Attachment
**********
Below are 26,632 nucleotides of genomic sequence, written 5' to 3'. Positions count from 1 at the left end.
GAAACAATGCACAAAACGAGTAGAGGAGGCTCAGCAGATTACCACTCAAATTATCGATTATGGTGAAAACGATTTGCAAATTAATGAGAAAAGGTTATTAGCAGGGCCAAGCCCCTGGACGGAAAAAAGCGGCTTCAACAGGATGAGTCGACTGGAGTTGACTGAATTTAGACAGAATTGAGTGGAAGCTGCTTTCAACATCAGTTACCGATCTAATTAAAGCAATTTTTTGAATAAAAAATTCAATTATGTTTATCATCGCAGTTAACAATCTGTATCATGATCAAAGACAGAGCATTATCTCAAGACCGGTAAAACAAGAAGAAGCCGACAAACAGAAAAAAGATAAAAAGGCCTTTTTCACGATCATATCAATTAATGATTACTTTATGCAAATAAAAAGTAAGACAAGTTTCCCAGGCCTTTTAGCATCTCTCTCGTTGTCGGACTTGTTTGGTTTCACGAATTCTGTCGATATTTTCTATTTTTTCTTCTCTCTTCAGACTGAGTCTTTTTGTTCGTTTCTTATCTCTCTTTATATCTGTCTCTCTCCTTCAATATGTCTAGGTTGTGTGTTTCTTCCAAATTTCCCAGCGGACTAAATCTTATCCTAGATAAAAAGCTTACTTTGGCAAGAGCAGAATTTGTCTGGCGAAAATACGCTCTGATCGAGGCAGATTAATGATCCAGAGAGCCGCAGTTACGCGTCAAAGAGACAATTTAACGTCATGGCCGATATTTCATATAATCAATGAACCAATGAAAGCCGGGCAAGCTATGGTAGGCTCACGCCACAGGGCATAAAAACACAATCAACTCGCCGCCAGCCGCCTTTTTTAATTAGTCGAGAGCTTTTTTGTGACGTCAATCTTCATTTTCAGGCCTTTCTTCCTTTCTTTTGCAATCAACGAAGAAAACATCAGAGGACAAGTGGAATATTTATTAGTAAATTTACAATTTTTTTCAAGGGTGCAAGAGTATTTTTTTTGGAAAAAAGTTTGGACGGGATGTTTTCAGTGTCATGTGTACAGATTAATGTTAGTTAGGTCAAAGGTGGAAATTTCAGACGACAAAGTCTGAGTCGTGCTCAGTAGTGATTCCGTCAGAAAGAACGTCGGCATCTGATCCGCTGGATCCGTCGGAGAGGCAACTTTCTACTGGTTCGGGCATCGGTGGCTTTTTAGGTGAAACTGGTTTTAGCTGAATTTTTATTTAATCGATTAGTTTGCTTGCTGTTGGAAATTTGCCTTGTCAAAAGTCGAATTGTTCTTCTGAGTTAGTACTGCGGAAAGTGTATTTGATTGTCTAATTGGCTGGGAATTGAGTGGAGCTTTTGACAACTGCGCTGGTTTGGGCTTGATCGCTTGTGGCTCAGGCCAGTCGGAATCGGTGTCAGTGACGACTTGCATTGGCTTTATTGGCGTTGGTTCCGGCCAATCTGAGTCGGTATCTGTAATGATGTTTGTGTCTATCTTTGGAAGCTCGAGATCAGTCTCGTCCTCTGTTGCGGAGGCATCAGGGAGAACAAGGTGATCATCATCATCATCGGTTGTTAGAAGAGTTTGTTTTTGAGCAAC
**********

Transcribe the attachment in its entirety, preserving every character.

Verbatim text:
Below are 26,632 nucleotides of genomic sequence, written 5' to 3'. Positions count from 1 at the left end.
GAAACAATGCACAAAACGAGTAGAGGAGGCTCAGCAGATTACCACTCAAATTATCGATTATGGTGAAAACGATTTGCAAATTAATGAGAAAAGGTTATTAGCAGGGCCAAGCCCCTGGACGGAAAAAAGCGGCTTCAACAGGATGAGTCGACTGGAGTTGACTGAATTTAGACAGAATTGAGTGGAAGCTGCTTTCAACATCAGTTACCGATCTAATTAAAGCAATTTTTTGAATAAAAAATTCAATTATGTTTATCATCGCAGTTAACAATCTGTATCATGATCAAAGACAGAGCATTATCTCAAGACCGGTAAAACAAGAAGAAGCCGACAAACAGAAAAAAGATAAAAAGGCCTTTTTCACGATCATATCAATTAATGATTACTTTATGCAAATAAAAAGTAAGACAAGTTTCCCAGGCCTTTTAGCATCTCTCTCGTTGTCGGACTTGTTTGGTTTCACGAATTCTGTCGATATTTTCTATTTTTTCTTCTCTCTTCAGACTGAGTCTTTTTGTTCGTTTCTTATCTCTCTTTATATCTGTCTCTCTCCTTCAATATGTCTAGGTTGTGTGTTTCTTCCAAATTTCCCAGCGGACTAAATCTTATCCTAGATAAAAAGCTTACTTTGGCAAGAGCAGAATTTGTCTGGCGAAAATACGCTCTGATCGAGGCAGATTAATGATCCAGAGAGCCGCAGTTACGCGTCAAAGAGACAATTTAACGTCATGGCCGATATTTCATATAATCAATGAACCAATGAAAGCCGGGCAAGCTATGGTAGGCTCACGCCACAGGGCATAAAAACACAATCAACTCGCCGCCAGCCGCCTTTTTTAATTAGTCGAGAGCTTTTTTGTGACGTCAATCTTCATTTTCAGGCCTTTCTTCCTTTCTTTTGCAATCAACGAAGAAAACATCAGAGGACAAGTGGAATATTTATTAGTAAATTTACAATTTTTTTCAAGGGTGCAAGAGTATTTTTTTTGGAAAAAAGTTTGGACGGGATGTTTTCAGTGTCATGTGTACAGATTAATGTTAGTTAGGTCAAAGGTGGAAATTTCAGACGACAAAGTCTGAGTCGTGCTCAGTAGTGATTCCGTCAGAAAGAACGTCGGCATCTGATCCGCTGGATCCGTCGGAGAGGCAACTTTCTACTGGTTCGGGCATCGGTGGCTTTTTAGGTGAAACTGGTTTTAGCTGAATTTTTATTTAATCGATTAGTTTGCTTGCTGTTGGAAATTTGCCTTGTCAAAAGTCGAATTGTTCTTCTGAGTTAGTACTGCGGAAAGTGTATTTGATTGTCTAATTGGCTGGGAATTGAGTGGAGCTTTTGACAACTGCGCTGGTTTGGGCTTGATCGCTTGTGGCTCAGGCCAGTCGGAATCGGTGTCAGTGACGACTTGCATTGGCTTTATTGGCGTTGGTTCCGGCCAATCTGAGTCGGTATCTGTAATGATGTTTGTGTCTATCTTTGGAAGCTCGAGATCAGTCTCGTCCTCTGTTGCGGAGGCATCAGGGAGAACAAGGTGATCATCATCATCATCGGTTGTTAGAAGAGTTTGTTTTTGAGCAAC